Vivek Trivedi is one of the new kids on the Bangla mainstream cinema scene, and one thing is certain - he is here to stay! Here is a heart-...
It's the official birthday of Garfield, the comic-strip cat! It is on this day, June 19, in the year 1978, that this famous fictional c...
It is a television series that has had me enraptured. And it is in French, a language which I do not follow. I have to rely solely on the ...
Tagore rules our hearts. Tagore remains ever significant, ever relevant. Like any other typical Bangali, I have lived, breathed, roman...
Finally, the much-awaited, much-touted road odyssey is here! The film was long due. The talks about the film had started to assume histori...
Here's the list of my top 10 films watched this year: 1. Blade Runner 2049 2. A Death in the Gunj 3. Newton 4. Trap...
♫ Smile♪ Sanjay Leela Bhansali's latest cinematic offering - Guzaarish - opens with the song 'Smile'. The song is a personal f...
This is a list of 100 of my favorite Bangla films that I have had the opportunity of seeing over the years. I would like to recommend vie...
It's that time of the year..... better known as the time of Oscar Fever, which needs no explanation for the film-buffs and fil-junkies...
Abosheshey (At the end of it all) is a film that has touched me deep. My heart went out to the characters, my heart melted with the prot...
Tuesday, December 01, 2009
Today being World AIDS Day, I am going to talk about a brilliant bouquet of short films that I have had the privilege to see on UTV World Movies;
'AIDS Jaago' is a collection of four short films that address the AIDS menace which has been alarmingly threatening the Indian population just as several other countries worldwide.
The best thing about this collection of short films is that it is multilingual, and the films have been directed by four eminent Indian directors. It features some of the best known actors & actresses from India (from veterans like Shabana Azmi, Pankaj Kapoor, Boman Irani, Irrfan to the younger breed of talented performers like Siddharth, Prabhu Deva, Ayesha Takia, Sameera Reddy, Raima Sen and Arjun Mathur.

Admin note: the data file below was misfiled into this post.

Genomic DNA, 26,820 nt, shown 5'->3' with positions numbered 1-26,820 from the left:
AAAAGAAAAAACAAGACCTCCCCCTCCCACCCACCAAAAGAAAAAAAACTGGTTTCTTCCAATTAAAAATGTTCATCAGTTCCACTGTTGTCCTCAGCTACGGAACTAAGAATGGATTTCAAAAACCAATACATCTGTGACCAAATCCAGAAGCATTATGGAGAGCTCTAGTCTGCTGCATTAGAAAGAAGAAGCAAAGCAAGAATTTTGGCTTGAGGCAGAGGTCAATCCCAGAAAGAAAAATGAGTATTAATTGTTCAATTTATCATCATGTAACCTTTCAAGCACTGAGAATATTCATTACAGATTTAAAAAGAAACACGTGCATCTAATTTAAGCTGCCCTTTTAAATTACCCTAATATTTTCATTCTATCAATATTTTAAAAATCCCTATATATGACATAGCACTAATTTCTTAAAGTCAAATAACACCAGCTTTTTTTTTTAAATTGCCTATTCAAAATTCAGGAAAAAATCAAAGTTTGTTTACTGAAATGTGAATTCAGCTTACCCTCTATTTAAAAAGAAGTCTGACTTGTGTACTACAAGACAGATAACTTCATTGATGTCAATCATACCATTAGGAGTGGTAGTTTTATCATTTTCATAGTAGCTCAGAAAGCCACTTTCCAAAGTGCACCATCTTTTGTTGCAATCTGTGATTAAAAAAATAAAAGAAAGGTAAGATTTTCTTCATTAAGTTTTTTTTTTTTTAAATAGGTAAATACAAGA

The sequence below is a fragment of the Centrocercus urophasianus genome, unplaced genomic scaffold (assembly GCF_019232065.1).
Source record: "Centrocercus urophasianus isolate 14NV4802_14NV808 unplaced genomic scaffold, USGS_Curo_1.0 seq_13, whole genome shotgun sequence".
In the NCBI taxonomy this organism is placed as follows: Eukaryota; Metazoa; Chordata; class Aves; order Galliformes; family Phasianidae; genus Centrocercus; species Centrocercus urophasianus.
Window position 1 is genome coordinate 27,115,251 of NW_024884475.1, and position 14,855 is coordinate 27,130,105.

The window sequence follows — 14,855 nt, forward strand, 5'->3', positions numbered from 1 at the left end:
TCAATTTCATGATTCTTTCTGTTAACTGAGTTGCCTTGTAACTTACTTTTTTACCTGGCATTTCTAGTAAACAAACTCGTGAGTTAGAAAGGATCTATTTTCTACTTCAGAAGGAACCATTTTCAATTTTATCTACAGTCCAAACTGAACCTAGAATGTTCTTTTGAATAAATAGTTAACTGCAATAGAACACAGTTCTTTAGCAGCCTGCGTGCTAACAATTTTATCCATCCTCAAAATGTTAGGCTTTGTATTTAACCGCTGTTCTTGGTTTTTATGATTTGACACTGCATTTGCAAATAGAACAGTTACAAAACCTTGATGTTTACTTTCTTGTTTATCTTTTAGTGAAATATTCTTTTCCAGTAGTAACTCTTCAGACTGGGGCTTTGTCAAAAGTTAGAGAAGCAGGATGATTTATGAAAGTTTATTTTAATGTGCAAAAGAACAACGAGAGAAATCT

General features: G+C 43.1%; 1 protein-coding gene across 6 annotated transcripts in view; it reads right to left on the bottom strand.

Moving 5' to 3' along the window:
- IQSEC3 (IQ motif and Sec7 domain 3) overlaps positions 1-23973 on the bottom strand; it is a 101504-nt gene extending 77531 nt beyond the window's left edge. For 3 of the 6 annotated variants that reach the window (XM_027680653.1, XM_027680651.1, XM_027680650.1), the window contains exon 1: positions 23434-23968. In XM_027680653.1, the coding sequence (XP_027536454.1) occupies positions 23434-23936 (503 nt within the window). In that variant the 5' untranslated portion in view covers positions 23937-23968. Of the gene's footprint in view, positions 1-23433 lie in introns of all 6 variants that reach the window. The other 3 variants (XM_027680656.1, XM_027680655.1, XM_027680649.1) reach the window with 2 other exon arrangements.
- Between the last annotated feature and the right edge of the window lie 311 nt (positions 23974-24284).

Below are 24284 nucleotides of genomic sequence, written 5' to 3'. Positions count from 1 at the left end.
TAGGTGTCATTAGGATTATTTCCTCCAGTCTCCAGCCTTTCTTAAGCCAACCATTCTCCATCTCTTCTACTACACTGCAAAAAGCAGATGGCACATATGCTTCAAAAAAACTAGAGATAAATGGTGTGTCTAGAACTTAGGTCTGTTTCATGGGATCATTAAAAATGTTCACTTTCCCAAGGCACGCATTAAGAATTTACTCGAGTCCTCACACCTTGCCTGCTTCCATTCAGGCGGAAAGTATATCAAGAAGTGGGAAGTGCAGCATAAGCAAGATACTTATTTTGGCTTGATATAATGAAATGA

In each, the treatment is unique and the narrative keeps the viewer engrossed despite the foreknowledge that it primarily spreads awareness. None of the films have a dry, preachy tone that often makes many a well-intentioned docu-feature fail to connect with its target audience. Here, the dialogues are crisp, the screenplay taut and the performances competent; I can easily say that the films offer much more than the nuggets of wisdom regarding tackling of the AIDS menace & its preventive safeguards; a young film enthusiast can aspire to learn a lot from the masters by just watching their craft.
Made in 2007, in 35 mm, 'AIDS Jaago' is an Indo-American co-production, graced by the funding from Bill & Melinda Gates Foundation. The total length of the film, with all the four segments, is just 71 minutes.
The segments are as follows:
Migration, directed by Mira Nair;
Prarambha/The Beginning, directed by Santosh Sivan;
Positive, directed by Farhan Akhtar;
Blood Brothers ,directed by Vishal Bharadwaj.
Of all the four films, I particularly loved Prarambha/The Beginning , the Kannada film by Santosh Sivan. In it, a truck driver (played by Prabhu Deva) meets a boy searching for his mother who had left him when she had learnt about being HIV-positive. The way in which the simpleton tries to get the boy, who also has the virus, back into school is touching in a dramatic way, yet it is every bit reflective of the real-life scenario.
In Blood Brothers, Siddharth plays a young man whose life falls apart after being told that he has got the virus; he is plagued by the guilt of having given in to carnal digression. In true Vishal Bharadwaj style, there is a bit of suspense too, and the character of Pawan Malhotra is shown acquiring an uncanny significance later in the tale.
In Migration, Mumbai go-getter Abhay (played by Irrfan) leads a double life, with his wife, Divya (Sameera Reddy), and a gay lover. Impoverished farmer Birju (Shiney Ahuja) has amorous encounters with the neglected Divya, while his own wife (Raima Sen) & baby test positive.
In Positive, a son returns home to nurse his once-philandering father, who is dying of AIDS. Shabana Azmi & Boman Irani excel as usual.
If you haven't been lucky to catch the films on television, you can surely watch them online at the Jaman site. [http://www.jaman.com/aidsjaago]